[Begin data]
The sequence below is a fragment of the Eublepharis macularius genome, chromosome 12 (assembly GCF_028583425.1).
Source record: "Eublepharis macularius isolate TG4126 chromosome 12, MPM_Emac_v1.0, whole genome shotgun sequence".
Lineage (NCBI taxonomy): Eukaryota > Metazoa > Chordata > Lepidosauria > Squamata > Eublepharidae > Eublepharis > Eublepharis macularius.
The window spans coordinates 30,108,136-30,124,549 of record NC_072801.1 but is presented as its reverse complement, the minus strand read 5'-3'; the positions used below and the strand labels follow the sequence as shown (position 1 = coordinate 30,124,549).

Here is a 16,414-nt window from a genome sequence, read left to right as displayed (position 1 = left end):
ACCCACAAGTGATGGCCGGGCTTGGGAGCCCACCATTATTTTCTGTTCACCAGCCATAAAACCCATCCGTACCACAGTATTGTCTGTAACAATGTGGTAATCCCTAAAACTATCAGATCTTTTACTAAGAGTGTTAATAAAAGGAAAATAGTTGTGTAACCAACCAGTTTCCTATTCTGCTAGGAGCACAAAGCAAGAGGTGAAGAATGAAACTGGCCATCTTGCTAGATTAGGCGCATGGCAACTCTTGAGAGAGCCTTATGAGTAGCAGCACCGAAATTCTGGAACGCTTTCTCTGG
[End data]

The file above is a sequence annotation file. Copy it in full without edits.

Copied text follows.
The sequence below is a fragment of the Eublepharis macularius genome, chromosome 12 (assembly GCF_028583425.1).
Source record: "Eublepharis macularius isolate TG4126 chromosome 12, MPM_Emac_v1.0, whole genome shotgun sequence".
Lineage (NCBI taxonomy): Eukaryota > Metazoa > Chordata > Lepidosauria > Squamata > Eublepharidae > Eublepharis > Eublepharis macularius.
The window spans coordinates 30,108,136-30,124,549 of record NC_072801.1 but is presented as its reverse complement, the minus strand read 5'-3'; the positions used below and the strand labels follow the sequence as shown (position 1 = coordinate 30,124,549).

Here is a 16,414-nt window from a genome sequence, read left to right as displayed (position 1 = left end):
ACCCACAAGTGATGGCCGGGCTTGGGAGCCCACCATTATTTTCTGTTCACCAGCCATAAAACCCATCCGTACCACAGTATTGTCTGTAACAATGTGGTAATCCCTAAAACTATCAGATCTTTTACTAAGAGTGTTAATAAAAGGAAAATAGTTGTGTAACCAACCAGTTTCCTATTCTGCTAGGAGCACAAAGCAAGAGGTGAAGAATGAAACTGGCCATCTTGCTAGATTAGGCGCATGGCAACTCTTGAGAGAGCCTTATGAGTAGCAGCACCGAAATTCTGGAACGCTTTCTCTGG